Pinterest is an online Pinboard website. Currently the membership is invitation based and you cannot immediately open an account on the site.
I heard about Pinterest on Linkedin and Mashable. So I signed up for an invitation and after a few days I got one. But when I tried to sign up, I saw something that stopped me from joining Pinterest, even though I was really curious to try this service. Pinterest forces you to join your Facebook or Twitter account when signing in:
As you see in the picture above the excuse is that it makes it easier to find my friends and also Pinterest can trust me not to be a spammer. I can of course unlink my account any time, but why would I want to link it on the first place? Why would I give the list of my friends, my interests and more personal data to a service I haven’t even used? Do I know Pinterest? Do I trust it with my data? No! Unfortunately they even don’t give another choice –either you give your Facebook or Twitter account or you cannot join the site at all.
This is what happens when you click the big “Sign Up with Facebook” button:
and this is the twitter connect for Pinterest:
Pinterest is not a part of Facebook or Twitter so it should not require it. Specially at the beginning users do not know the site because they haven’t used it so how can they trust it with their personal and social data. But Pinterest creates a chicken and egg problem! It expects advance payment of trust. And many people don’t do it. I don’t have time to create a fake Facebook account just to try Pinterest so I left it altogether.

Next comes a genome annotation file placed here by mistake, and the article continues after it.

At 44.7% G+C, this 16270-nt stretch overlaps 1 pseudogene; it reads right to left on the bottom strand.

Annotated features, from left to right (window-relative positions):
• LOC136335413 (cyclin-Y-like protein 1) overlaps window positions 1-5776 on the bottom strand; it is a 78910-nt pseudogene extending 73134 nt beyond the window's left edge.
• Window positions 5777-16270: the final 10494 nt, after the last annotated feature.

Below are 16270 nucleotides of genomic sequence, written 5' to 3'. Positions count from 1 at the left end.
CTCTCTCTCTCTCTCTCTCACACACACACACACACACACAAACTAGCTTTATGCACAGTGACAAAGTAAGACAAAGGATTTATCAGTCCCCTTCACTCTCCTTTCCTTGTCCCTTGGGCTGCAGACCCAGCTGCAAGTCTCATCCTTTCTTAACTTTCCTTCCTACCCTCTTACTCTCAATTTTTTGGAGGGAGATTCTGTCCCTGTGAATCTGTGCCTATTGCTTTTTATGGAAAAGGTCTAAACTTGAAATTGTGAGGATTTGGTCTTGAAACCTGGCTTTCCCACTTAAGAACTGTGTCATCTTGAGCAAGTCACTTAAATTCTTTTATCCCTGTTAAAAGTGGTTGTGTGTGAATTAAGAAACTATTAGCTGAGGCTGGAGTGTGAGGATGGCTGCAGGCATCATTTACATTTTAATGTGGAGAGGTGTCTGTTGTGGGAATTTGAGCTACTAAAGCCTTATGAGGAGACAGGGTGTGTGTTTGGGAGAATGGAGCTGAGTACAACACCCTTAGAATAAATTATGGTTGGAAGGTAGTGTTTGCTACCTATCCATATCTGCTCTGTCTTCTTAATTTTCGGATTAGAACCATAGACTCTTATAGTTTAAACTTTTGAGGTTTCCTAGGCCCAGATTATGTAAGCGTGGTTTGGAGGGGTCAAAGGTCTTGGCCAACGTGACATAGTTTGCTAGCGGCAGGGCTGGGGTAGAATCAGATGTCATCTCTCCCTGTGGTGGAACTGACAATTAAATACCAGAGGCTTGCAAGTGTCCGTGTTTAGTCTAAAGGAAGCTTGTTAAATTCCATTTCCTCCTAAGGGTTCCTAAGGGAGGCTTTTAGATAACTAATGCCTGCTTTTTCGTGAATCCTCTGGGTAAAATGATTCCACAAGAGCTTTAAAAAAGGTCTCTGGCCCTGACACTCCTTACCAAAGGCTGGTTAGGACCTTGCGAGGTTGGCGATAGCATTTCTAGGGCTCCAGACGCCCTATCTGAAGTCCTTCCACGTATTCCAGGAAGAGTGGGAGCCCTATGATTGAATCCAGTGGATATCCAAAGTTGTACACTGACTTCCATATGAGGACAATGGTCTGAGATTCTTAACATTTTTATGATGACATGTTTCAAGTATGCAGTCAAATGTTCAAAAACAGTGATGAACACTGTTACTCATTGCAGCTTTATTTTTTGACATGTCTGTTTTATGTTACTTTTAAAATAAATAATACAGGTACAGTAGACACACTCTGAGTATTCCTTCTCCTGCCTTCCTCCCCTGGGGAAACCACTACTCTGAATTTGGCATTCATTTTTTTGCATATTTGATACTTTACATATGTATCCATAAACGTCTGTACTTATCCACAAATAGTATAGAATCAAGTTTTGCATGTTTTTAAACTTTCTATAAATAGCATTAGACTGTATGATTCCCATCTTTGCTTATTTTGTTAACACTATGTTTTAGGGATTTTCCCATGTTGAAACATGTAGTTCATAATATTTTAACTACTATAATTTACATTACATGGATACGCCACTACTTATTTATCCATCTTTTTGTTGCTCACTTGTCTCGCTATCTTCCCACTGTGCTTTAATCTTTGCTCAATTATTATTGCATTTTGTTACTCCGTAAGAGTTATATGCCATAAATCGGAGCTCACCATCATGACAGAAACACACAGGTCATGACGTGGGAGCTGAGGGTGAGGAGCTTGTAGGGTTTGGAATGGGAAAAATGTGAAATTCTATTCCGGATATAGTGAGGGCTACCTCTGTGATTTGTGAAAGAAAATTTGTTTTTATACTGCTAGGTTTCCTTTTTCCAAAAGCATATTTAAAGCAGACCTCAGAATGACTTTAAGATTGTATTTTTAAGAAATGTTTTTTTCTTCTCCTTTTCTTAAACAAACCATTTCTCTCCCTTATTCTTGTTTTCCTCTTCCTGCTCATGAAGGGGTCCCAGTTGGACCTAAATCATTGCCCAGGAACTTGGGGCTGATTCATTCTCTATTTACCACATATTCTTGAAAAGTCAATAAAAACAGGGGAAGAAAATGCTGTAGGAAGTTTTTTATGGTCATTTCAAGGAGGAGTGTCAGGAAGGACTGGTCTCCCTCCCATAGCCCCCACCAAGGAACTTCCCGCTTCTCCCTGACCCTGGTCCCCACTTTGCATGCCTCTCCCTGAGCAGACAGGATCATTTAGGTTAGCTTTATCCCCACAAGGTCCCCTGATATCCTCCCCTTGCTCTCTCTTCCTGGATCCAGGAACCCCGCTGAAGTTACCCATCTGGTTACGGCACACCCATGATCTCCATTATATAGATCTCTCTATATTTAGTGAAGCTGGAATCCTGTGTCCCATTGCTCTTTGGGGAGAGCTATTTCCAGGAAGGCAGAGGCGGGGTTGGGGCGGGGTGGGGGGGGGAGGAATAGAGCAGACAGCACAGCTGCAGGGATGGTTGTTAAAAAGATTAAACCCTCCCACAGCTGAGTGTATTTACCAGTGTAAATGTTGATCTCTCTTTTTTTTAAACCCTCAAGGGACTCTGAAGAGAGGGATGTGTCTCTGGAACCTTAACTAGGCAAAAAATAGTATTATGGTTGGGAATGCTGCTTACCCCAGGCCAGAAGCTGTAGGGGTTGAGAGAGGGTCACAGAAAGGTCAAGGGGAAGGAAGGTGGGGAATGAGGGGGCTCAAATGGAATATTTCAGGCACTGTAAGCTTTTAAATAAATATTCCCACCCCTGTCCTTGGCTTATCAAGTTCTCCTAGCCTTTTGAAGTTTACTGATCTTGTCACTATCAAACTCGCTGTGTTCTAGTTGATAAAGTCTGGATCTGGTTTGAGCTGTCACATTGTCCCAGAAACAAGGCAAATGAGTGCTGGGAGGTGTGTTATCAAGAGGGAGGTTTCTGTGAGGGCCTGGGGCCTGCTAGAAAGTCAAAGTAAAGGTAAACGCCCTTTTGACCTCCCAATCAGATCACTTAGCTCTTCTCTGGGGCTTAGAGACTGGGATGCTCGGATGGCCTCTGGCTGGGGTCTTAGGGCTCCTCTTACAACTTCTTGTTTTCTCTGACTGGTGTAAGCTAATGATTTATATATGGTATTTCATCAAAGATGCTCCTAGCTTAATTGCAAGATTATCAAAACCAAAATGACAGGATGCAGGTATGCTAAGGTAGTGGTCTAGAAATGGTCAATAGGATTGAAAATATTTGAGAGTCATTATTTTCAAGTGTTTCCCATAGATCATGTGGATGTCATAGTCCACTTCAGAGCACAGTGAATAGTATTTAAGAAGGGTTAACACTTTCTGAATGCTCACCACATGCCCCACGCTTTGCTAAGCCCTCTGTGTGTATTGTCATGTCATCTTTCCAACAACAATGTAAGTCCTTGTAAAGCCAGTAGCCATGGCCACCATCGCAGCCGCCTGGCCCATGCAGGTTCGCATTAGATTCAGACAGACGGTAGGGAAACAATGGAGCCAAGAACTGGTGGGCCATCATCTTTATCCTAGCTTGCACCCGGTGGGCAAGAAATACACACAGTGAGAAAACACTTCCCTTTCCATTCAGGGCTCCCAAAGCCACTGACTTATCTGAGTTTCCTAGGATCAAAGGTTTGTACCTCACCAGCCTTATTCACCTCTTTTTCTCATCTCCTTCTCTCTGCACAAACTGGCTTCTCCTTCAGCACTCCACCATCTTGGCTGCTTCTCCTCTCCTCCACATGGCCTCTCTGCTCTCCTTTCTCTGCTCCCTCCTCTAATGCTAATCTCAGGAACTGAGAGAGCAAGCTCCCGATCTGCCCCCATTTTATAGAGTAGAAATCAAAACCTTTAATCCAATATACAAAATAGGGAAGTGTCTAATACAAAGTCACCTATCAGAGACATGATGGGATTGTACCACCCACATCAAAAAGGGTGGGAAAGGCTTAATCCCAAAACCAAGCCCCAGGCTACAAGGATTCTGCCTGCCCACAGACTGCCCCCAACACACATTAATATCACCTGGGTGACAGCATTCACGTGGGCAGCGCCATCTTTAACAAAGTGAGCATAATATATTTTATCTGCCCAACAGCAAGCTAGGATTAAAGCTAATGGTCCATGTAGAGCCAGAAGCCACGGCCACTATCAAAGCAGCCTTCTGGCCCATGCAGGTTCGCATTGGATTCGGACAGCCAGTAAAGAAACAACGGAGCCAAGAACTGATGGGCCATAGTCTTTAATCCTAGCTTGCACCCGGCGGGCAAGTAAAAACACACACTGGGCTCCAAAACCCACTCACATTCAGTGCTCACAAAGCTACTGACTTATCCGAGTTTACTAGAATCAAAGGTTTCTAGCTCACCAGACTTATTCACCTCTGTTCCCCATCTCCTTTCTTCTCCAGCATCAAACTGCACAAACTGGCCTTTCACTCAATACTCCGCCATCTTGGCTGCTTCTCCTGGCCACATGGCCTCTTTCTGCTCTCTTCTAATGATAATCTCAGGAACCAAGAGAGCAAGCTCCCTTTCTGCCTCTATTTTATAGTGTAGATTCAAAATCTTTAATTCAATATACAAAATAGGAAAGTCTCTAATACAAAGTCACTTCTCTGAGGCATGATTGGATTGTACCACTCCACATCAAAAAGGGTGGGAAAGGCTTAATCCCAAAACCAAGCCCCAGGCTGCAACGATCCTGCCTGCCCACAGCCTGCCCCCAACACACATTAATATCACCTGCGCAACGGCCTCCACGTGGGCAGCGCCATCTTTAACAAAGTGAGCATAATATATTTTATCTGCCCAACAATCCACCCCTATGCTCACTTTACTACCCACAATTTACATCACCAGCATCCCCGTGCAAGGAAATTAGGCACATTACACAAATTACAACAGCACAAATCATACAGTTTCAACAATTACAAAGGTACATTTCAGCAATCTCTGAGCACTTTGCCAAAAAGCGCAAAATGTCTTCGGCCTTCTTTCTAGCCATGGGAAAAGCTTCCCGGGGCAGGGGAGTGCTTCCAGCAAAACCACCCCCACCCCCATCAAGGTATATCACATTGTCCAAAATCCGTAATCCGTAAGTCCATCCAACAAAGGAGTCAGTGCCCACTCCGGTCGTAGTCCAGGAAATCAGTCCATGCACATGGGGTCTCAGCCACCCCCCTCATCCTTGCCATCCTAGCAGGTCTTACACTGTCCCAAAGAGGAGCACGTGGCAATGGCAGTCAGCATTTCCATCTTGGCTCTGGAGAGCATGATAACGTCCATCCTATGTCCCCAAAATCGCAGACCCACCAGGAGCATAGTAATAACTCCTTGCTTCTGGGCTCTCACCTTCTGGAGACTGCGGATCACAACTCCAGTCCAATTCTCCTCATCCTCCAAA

The excuse they mention to get users’ private data doesn’t sell. Why should the users care to invite their friends to something they haven’t used yet? How do they know Pinterest will not store their private information? How do they know if Pinterest in fact is not one of those applications which fills up their Facebook and Twitter to promote themselves? I’ll later write how Spotify does that.
Dribbble has an interesting solution. It allows the user to connect their social media account OR just create one using their email:
A new user cannot post. They should be nominated or “drafted” by a member who already can post (in Dribbble terminology a “player”). This way they allow new users to join the service and if they really like to, they can choose to connect their social accounts. However that doesn’t mean they can post. They still need to be “drafted” by a current member. This method has it’s own problems (there are websites just to get you drafted!) but it’s definitely better than Pinterest’s. To try the service, creating a fake Facebook account isn’t hard, but it doesn’t worth it!
Moral of the story: Never force the users to do something they don’t like or need. Just because you think your service is great doesn’t mean other people have to pay with the price you set.